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The Bad Bass of the Lost World

Bob Daly

Imagine...hooking bass which can drop a 200 lbs man to his knees! Imagine... a bass so powerful which can be compared to hooking a freight train! A bass so destructive that it can destroy the strongest hooks, pull out wire harnesses, and even break lures in half! A bass which laughs at American black bass tackle! A bass whose environment cannot be any tougher to survive in! These brutes are found in humid, malaria ridden, densely vegetated, snag infested waters.

Impossible you say? Contrary my friend! These swimming time bombs exist in the jungle waterways of Papua New Guinea. These bass on steroids are accustomed to harsh environments battling strong currents after months of raging flood waters. These bass head to the sea for spawning only to return to their freshwater homes.

Papua New Guinea is located north of Australia. It is essentially a land that time forgot. Stories abound of cannibalism, witchcraft, red toothed natives armed with machetes, waring tribes, 2 pound mosquitoes, giant snakes, and giant saltwater crocs pulling fishermen out of boats!

By now your thinking, why would anybody venture into this death trap? Well, it is in my blood, to beat the best of the best on their home turf!

Few Americans or matter of fact, barely anyone worldwide has battled a Papua New Guinea Black Bass. So, obtaining advise on tackle, outfitters, and the best times to go were obtained from a privileged few from Australia and Asia. For fish reaching upwards of 40 lbs, the advise was insane! 200 lbs braid, 6X Owner treble hooks, 300 lbs Wolverine triple coiled split rings, short, XXXH saltwater jigging rods, 300 lbs Kevlar leaders, and the strongest reels we could get our hands on such as the Shimano TranX. We were advised to lock the drags down to keep these bass out of their snag infested homes. Now the only problem was locating someone to take us into this Land which Time forgot.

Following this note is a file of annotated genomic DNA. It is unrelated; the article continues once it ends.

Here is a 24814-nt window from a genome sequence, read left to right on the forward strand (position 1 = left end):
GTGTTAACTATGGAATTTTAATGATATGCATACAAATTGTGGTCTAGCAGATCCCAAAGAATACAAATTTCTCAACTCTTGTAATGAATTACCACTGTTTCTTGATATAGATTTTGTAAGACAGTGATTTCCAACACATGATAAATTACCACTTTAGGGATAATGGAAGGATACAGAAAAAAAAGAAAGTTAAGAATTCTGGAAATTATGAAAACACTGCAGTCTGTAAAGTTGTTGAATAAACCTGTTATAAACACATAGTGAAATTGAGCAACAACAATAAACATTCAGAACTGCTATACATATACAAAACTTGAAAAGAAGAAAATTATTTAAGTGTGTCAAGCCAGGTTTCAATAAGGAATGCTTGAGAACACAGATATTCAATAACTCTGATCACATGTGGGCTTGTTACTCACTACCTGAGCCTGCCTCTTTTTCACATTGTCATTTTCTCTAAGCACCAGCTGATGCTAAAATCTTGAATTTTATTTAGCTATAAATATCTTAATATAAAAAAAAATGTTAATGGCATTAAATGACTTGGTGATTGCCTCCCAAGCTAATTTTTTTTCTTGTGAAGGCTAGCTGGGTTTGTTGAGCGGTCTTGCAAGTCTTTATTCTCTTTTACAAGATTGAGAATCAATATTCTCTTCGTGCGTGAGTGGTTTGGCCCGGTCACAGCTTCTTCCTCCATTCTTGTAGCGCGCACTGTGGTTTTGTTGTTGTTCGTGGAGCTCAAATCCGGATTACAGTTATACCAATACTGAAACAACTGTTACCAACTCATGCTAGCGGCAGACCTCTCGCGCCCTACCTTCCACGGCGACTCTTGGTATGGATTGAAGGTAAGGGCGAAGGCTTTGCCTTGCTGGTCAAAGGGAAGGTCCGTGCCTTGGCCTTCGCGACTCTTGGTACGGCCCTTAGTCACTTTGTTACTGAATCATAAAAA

After months of research and numerous phone calls worldwide, our group of six is introduced to Jason Yip of Jason, a fourth generation Chinese businessman, lives in Port Moresby which is the capitol of Papua New Guinea. Jason has secured exclusive rights from local tribesmen to lead groups of fishermen into the Gulf Region which is one of the least commercialized Provinces in Papua New Guinea. Jason claims to have seen bass in excess of 70 pounds, but says they are impossible to land!